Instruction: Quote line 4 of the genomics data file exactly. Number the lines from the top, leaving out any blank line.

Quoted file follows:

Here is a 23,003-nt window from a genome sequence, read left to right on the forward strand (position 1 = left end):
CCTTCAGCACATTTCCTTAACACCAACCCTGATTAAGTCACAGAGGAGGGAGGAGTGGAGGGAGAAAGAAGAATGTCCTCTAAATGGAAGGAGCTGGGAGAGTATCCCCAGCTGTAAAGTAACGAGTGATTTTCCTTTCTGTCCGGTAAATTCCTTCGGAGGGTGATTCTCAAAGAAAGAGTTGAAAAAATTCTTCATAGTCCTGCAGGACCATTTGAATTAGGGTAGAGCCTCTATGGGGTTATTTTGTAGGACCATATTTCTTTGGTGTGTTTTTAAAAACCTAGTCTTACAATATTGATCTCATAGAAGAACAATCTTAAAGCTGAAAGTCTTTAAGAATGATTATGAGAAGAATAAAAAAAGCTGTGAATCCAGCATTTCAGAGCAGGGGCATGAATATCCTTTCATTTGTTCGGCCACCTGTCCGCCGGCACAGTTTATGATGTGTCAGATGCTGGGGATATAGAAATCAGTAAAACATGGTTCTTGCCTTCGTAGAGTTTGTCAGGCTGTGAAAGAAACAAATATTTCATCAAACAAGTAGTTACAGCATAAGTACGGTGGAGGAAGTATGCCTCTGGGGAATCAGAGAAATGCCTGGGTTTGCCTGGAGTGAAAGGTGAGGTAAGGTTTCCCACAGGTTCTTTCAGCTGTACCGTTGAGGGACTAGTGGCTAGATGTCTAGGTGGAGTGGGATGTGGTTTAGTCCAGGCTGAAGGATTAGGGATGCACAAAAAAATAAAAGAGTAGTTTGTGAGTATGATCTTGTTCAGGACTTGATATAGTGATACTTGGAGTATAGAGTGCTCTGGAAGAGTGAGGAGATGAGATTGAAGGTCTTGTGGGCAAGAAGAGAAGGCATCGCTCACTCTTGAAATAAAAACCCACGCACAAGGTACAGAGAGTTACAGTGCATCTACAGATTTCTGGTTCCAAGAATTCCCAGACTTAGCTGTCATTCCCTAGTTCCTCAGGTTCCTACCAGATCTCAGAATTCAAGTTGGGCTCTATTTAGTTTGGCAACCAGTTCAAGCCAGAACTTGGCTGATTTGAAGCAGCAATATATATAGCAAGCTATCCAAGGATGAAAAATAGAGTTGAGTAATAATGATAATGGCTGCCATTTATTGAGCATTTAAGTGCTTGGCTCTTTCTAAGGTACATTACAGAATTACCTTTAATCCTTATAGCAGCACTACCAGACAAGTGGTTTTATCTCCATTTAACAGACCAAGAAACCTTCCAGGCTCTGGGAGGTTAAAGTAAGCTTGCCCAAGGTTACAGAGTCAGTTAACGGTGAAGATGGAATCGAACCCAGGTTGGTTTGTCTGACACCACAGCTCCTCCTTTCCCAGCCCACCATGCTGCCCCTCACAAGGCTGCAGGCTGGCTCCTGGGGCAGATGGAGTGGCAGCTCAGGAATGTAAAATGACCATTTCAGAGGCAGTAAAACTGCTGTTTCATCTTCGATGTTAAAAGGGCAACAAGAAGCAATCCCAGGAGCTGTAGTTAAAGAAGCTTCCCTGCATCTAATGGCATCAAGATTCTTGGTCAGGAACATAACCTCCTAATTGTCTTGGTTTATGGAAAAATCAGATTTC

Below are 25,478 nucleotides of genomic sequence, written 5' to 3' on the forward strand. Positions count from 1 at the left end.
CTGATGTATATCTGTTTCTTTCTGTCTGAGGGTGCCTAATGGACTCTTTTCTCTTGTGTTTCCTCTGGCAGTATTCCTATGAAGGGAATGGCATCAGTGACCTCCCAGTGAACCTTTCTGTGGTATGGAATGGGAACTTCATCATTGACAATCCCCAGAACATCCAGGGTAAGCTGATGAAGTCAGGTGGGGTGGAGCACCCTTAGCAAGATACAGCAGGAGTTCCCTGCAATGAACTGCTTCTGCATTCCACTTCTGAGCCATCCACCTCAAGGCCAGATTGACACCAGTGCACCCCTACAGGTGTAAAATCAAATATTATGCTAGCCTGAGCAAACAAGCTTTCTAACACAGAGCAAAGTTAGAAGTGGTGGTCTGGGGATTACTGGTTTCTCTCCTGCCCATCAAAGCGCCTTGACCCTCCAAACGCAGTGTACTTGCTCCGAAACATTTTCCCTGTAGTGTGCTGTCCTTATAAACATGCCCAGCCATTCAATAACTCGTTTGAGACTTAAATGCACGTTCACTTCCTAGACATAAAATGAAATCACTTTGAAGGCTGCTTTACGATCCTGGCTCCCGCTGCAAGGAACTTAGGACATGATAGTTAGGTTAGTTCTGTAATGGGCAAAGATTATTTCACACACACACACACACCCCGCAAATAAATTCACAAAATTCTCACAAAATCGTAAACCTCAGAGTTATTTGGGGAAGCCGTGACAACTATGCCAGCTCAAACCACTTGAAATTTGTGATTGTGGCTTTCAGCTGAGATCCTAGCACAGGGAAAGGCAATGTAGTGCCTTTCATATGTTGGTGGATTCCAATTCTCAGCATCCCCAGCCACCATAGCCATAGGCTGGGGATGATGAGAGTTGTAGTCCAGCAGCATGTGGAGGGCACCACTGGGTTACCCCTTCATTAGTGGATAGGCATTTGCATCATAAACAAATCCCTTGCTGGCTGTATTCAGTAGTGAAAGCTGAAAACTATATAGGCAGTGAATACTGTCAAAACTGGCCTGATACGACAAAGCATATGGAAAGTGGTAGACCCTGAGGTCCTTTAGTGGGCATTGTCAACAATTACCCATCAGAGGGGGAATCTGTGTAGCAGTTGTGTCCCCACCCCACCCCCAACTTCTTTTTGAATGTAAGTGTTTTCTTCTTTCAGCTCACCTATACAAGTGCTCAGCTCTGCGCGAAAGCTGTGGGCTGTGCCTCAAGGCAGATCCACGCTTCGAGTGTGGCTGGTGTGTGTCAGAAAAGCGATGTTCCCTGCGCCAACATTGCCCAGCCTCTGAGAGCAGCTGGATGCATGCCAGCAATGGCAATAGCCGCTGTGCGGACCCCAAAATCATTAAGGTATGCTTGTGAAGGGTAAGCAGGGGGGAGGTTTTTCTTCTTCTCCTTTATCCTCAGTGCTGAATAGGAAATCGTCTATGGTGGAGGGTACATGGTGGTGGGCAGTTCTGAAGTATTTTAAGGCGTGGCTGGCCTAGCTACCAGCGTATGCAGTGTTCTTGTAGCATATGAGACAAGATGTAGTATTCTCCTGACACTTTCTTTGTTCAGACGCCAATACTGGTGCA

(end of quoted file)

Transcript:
CTGATGTATATCTGTTTCTTTCTGTCTGAGGGTGCCTAATGGACTCTTTTCTCTTGTGTTTCCTCTGGCAGTATTCCTATGAAGGGAATGGCATCAGTGACCTCCCAGTGAACCTTTCTGTGGTATGGAATGGGAACTTCATCATTGACAATCCCCAGAACATCCAGGGTAAGCTGATGAAGTCAGGTGGGGTGGAGCACCCTTAGCAAGATACAGCAGGAGTTCCCTGCAATGAACTGCTTCTGCATTCCACTTCTGAGCCATCCACCTCAAGGCCAGATTGACACCAGTGCACCCCTACAGGTGTAAAATCAAATATTATGCTAGCCTGAGCAAACAAGCTTTCTAACACAGAGCAAAGTTAGAAGTGGTGGTCTGGGGATTACTGGTTTCTCTCCTGCCCATCAAAGCGCCTTGACCCTCCAAACGCAGTGTACTTGCTCCGAAACATTTTCCCTGTAGTGTGCTGTCCTTATAAACATGCCCAGCCATTCAATAACTCGTTTGAGACTTAAATGCACGTTCACTTCCTAGACATAAAATGAAATCACTTTGAAGGCTGCTTTACGATCCTGGCTCCCGCTGCAAGGAACTTAGGACATGATAGTTAGGTTAGTTCTGTAATGGGCAAAGATTATTTCACACACACACACACACCCCGCAAATAAATTCACAAAATTCTCACAAAATCGTAAACCTCAGAGTTATTTGGGGAAGCCGTGACAACTATGCCAGCTCAAACCACTTGAAATTTGTGATTGTGGCTTTCAGCTGAGATCCTAGCACAGGGAAAGGCAATGTAGTGCCTTTCATATGTTGGTGGATTCCAATTCTCAGCATCCCCAGCCACCATAGCCATAGGCTGGGGATGATGAGAGTTGTAGTCCAGCAGCATGTGGAGGGCACCACTGGGTTACCCCTTCATTAGTGGATAGGCATTTGCATCATAAACAAATCCCTTGCTGGCTGTATTCAGTAGTGAAAGCTGAAAACTATATAGGCAGTGAATACTGTCAAAACTGGCCTGATACGACAAAGCATATGGAAAGTGGTAGACCCTGAGGTCCTTTAGTGGGCATTGTCAACAATTACCCATCAGAGGGGGAATCTGTGTAGCAGTTGTGTCCCCACCCCACCCCCAACTTCTTTTTGAATGTAAGTGTTTTCTTCTTTCAGCTCACCTATACAAGTGCTCAGCTCTGCGCGAAAGCTGTGGGCTGTGCCTCAAGGCAGATCCACGCTTCGAGTGTGGCTGGTGTGTGTCAGAAAAGCGATGTTCCCTGCGCCAACATTGCCCAGCCTCTGAGAGCAGCTGGATGCATGCCAGCAATGGCAATAGCCGCTGTGCGGACCCCAAAATCATTAAGGTATGCTTGTGAAGGGTAAGCAGGGGGGAGGTTTTTCTTCTTCTCCTTTATCCTCAGTGCTGAATAGGAAATCGTCTATGGTGGAGGGTACATGGTGGTGGGCAGTTCTGAAGTATTTTAAGGCGTGGCTGGCCTAGCTACCAGCGTATGCAGTGTTCTTGTAGCATATGAGACAAGATGTAGTATTCTCCTGACACTTTCTTTGTTCAGACGCCAATACTGGTGCA